at an affordable price.
The Governor's Proposal
To meet this growing demand, the Governor is proposing to increase
enrollment in the Basic Health Plan to 150,000 people by September
1997 and to 170,000 by September 1998 at a cost of $438.3 million.
By June 1999, he would also provide an additional $274.3 million
from the HSA to extend Medicaid coverage to all children under
200 percent of poverty (currently $25,960 per year for a family
of three). These initiatives - together with other enhancements
in children's dental care, the Medically Indigent Safety Net,
local public health services, and other programs - will require
a total of $834.2 million in expenditures from the HSA in the
When the HSA was first created in 1993, revenues were expected
to reach more than $1 billion by the end of the 1997-99 Biennium.
However, because several tax sources - such as the hospital tax
and the Health Maintenance Organization tax - did not generate
the amount of revenues expected, available resources are now expected
to reach only $606.4 million under current law. Rather than retreat
from the original goals of the state's landmark Health Services
Act of 1993, the Governor is proposing that additional revenues
be raised to support improved access to health care in the 1997-99
- Removing the Medicare/Medicaid revenue exemption for the Business
and Occupation tax on non-profit hospitals. (District hospitals,
Harborview Hospital, and the University of Washington would be
exempt from this provision.) This would increase revenue by $112.0
- Increasing the cigarette tax by 22 cents. The total cigarette
tax would be $1.045, with 63 cents going to the HSA. This would
increase revenue by $118.4 million.
- Increasing the tax on other tobacco products by 50 percentage
points. The total tax on other tobacco products would be 124.9
percent of the wholesale price, with 60 percent of the wholesale
price going to the HSA. This would increase revenue by $10.0
In total, these changes increase revenue for the 1997-99 Biennium
by $240.4 million. This, together with the current unexpended
balance, anticipated revenues, and interest earnings would fund
the Governor's policy initiatives and still leave an estimated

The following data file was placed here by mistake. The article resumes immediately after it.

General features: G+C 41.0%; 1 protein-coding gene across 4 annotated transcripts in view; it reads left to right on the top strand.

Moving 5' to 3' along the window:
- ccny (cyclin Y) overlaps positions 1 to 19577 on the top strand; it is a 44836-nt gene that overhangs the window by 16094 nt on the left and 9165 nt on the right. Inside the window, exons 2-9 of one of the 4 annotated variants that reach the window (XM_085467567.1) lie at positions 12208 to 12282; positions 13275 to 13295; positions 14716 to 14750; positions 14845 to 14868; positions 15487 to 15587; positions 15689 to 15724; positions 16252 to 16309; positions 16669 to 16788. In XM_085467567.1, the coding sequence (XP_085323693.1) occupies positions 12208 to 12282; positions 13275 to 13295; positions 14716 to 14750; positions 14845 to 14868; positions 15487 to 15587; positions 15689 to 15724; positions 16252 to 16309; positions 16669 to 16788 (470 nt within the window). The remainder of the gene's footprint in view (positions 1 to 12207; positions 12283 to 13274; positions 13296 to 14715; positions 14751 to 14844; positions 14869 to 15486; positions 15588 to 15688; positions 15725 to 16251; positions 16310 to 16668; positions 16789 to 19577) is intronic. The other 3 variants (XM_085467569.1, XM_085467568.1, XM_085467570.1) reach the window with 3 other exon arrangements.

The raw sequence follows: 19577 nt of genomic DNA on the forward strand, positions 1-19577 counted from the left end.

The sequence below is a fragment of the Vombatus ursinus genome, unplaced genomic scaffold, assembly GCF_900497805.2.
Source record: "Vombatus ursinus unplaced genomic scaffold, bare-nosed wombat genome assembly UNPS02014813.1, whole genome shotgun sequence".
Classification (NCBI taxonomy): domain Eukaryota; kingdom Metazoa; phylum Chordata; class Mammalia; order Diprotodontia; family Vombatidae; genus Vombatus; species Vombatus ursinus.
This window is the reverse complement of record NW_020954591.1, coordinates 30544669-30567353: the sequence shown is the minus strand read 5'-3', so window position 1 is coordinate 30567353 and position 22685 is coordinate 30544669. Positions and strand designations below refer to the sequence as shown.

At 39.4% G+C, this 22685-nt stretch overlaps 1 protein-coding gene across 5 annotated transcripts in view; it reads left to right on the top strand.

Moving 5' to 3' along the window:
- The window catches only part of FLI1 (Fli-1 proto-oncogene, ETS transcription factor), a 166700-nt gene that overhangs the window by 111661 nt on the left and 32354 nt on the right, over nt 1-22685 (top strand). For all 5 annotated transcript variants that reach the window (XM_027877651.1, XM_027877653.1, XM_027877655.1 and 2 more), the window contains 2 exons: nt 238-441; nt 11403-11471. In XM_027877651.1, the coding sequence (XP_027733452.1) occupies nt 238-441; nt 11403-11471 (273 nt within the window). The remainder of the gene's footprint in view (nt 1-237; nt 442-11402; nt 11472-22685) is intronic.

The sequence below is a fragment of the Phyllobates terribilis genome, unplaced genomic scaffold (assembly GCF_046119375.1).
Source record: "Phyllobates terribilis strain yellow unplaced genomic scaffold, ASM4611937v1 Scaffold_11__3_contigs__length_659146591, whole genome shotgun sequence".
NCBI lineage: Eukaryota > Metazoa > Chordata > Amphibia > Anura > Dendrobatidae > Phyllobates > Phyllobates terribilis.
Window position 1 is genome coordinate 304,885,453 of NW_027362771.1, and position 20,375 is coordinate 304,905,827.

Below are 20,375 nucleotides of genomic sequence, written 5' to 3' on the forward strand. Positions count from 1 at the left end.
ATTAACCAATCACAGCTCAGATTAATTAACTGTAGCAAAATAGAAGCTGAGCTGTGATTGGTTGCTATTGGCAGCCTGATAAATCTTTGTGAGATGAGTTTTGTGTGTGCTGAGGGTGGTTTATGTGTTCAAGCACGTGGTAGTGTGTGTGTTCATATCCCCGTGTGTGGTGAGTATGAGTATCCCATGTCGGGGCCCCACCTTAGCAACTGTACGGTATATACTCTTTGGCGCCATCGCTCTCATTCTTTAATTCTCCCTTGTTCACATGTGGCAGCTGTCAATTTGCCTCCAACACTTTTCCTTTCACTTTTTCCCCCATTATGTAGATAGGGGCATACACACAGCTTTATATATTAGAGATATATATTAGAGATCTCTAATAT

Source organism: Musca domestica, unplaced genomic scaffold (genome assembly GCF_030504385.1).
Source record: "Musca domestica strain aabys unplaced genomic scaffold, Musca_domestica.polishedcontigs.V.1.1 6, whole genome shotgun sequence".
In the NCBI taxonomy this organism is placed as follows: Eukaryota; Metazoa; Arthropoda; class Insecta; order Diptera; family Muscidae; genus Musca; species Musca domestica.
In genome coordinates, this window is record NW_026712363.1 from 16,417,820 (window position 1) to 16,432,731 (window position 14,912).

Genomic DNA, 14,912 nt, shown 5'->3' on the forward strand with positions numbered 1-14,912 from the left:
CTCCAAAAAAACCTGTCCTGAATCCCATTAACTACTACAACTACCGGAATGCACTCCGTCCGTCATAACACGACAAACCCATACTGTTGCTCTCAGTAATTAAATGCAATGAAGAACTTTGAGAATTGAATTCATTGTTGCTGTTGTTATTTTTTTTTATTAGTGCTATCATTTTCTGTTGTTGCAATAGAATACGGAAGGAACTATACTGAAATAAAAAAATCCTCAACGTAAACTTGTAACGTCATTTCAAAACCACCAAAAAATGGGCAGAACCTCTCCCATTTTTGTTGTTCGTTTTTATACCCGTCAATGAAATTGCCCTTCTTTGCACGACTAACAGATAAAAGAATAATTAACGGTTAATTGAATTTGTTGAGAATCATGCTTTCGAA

reserve of $12.6 million in the account. Through these actions,
Washington State continues to make progress toward achieving the
goal of providing affordable health care to all people.
Employment and Training Trust Fund
The Legislature established the Employment and Training Trust
Fund in 1993 to finance education programs for dislocated and
unemployed workers at community and technical colleges, and to
increase the capacity of the Employment Security Department to
help the unemployed find jobs. Since then, the trust fund has provided training to 20,000 dislocated and unemployed workers. The fund is scheduled to sunset in January 1998, unless the Legislature takes action to continue it. Despite improvements in the state's economy since 1993, many workers, especially those affected by
industrial downsizing, still need additional education and training
to adapt to a changing economy. For this reason, the Governor
is proposing to continue the Employment and Training Trust Fund
under its current funding source.
Under the Governor's proposal, an estimated $76.9 million in unemployment
insurance payments would be deposited in the Employment and Training
Trust Fund in the 1997-99 Biennium to support the following programs:
- Community College Enrollments - $63.9 million, Employment
and Training Trust Fund: Approximately 86 percent of the
funding made available by reauthorizing the Employment and Training
Trust Fund would be used to support enrollment slots for dislocated
and unemployed workers at state community and technical colleges,
along with associated financial aid and support services. This
would allow enrollment of 7,200 full-time equivalent (FTE) students
in FY 1998 and 7,200 FTE students in FY 1999. It would also provide
$8.4 million in support services for these students (such as tuition
aid, child care or transportation) and $10.2 million in financial
aid to allow dislocated and unemployed workers to complete their
courses of study.
- Job Search and Preparation - $10.3 million, Employment
and Training Trust Fund: The Governor's budget includes funding
to expand the capacity of the Employment Security Department to
help unemployed workers find new jobs. Investments include $2.7
million for labor market information, $3.6 million for collocation
of staff at community and technical colleges, $2.9 million for
employer outreach, and $1.1 million for tax collection.
Department of Health
The Governor is recommending additional funding to address rising
costs in two key public health services provided by the Department
of Health: the HIV/Aid program and the childhood immunization
- HIV/AIDS Prescription Drug Program (APDP) and
HIV Intervention Program (HIP) - $11.2 million GF-S,
$2.9 million Other Funds: These programs provide early intervention
services for low-income persons diagnosed with HIV infection who
do not have adequate insurance coverage to support needed medical,
dental, lab, and prescription drug services. Additional funding
is proposed to provide access to promising protease inhibitor
treatments and other new medications approved by the U.S. Food
and Drug Administration (FDA), which have been found to slow the
progression of HIV/AIDS and maintain client health and independence.